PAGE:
Community Policing, Chicago Style

Community Policing, Chicago Style

3.66 (6 ratings by Goodreads)
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Police departments across the country are busily "reinventing" themselves, adopting a new style known as "community policing". This approach to policing involves organizational decentralization, new channels of communication with the public, a commitment to responding to what the community thinks their priorities ought to be, and the adoption of a broad problem-solving approach to neighborhood issues. Police departments that succeed in adopting this new stance have an entirely different relationship to the public that they serve. Chicago made the transition, embarking on what is now the nation's largest and most impressive community policing program. This book, the first to examine such a project, looks in depth at all aspects of the program-why it was adopted, how it was adopted, and how well it has more

Product details

  • Paperback | 270 pages
  • 167.6 x 217.9 x 17.3mm | 457.84g
  • Oxford University Press Inc
  • New York, United States
  • English
  • line figures
  • 0195136330
  • 9780195136333

Review quote

Skogan and Harnett offer here yet another exemplary, extraordinary study that incorporates both fascinating particulars and generalizable findings. It is well-designed and subtly orchestrated and should become required reading in the social sciences. Not only is it engaging and clearly written, it contains hopeful notes about the future of urban policing...Community Policing, Chicago Style masterfully sets out an experimental design, identifies the elements of the program, asserts a logical model by which program and results are connected, presents abundant data clearly, and is cautious about generalization and modest about findings. * Americal Journal of Sociology *show more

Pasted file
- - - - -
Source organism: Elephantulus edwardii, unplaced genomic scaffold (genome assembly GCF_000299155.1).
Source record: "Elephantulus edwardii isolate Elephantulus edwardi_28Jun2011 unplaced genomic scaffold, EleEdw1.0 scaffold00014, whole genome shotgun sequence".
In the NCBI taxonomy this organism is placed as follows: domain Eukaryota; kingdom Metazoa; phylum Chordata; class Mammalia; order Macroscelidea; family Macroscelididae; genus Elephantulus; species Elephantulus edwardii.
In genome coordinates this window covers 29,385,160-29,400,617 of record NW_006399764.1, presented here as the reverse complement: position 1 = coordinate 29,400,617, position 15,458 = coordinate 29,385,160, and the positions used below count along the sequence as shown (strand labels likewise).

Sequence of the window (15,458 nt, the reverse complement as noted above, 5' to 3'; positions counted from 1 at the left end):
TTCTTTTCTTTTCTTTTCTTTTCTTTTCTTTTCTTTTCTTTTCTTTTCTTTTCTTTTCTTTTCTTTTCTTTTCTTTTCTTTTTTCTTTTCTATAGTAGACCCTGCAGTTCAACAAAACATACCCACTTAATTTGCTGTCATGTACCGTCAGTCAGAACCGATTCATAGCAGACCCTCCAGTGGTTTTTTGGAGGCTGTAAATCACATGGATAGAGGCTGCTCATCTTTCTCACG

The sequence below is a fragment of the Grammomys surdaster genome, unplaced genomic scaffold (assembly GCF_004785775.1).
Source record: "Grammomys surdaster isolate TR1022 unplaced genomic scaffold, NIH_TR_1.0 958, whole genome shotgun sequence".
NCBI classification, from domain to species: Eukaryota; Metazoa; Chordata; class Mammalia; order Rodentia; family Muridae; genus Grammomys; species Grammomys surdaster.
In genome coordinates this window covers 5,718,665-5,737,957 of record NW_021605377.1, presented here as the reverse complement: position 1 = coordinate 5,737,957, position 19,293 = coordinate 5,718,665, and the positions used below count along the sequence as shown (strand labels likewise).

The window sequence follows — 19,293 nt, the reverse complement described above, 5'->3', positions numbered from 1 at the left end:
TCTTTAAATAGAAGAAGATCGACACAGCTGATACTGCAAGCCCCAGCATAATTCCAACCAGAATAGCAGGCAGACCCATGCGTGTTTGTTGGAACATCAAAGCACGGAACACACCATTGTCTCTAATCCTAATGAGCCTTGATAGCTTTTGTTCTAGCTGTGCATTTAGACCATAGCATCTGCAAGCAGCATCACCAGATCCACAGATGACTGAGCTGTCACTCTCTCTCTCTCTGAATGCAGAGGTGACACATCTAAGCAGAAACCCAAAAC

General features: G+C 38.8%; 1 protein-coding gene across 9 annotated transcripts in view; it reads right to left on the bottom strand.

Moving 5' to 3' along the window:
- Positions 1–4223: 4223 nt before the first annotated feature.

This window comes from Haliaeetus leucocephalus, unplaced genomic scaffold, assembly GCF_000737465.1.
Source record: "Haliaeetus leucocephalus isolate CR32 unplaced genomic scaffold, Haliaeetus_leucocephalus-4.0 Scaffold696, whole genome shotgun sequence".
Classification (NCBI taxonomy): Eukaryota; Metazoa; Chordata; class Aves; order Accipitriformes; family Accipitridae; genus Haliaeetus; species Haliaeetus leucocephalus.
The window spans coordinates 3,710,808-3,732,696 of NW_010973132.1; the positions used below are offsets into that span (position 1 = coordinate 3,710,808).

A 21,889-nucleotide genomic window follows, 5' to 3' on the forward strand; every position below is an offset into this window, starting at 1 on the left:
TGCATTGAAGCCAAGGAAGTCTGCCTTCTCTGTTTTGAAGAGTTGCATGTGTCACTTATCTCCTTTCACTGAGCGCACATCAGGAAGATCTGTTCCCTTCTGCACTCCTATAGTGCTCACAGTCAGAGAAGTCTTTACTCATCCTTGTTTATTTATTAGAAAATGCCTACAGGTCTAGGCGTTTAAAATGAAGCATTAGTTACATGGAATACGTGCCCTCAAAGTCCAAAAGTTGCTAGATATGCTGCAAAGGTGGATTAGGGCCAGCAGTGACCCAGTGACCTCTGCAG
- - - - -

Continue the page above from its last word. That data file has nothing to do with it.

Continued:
About Wesley G. Skogan

Wesley G. SkoganR, the author of numerous books and articles on the relationship between crime and society, is Professor of Political Science at Northwestern University. Susan M. Hartnett was the Project Director for the Chicago study at Northwestern University's Institute for Policy more

Table of contents

1. Policing at Century's End ; 2. Police and Politics in Chicago ; 3. Crafting a Program ; 4. Bringing Officers on Board ; 5. Citizen Involvement ; 6. The Program in Action ; 7. The Influence of CAPS on Neighborhood Life ; 8. Reinventing Policing, Chicago Styleshow more

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6 ratings
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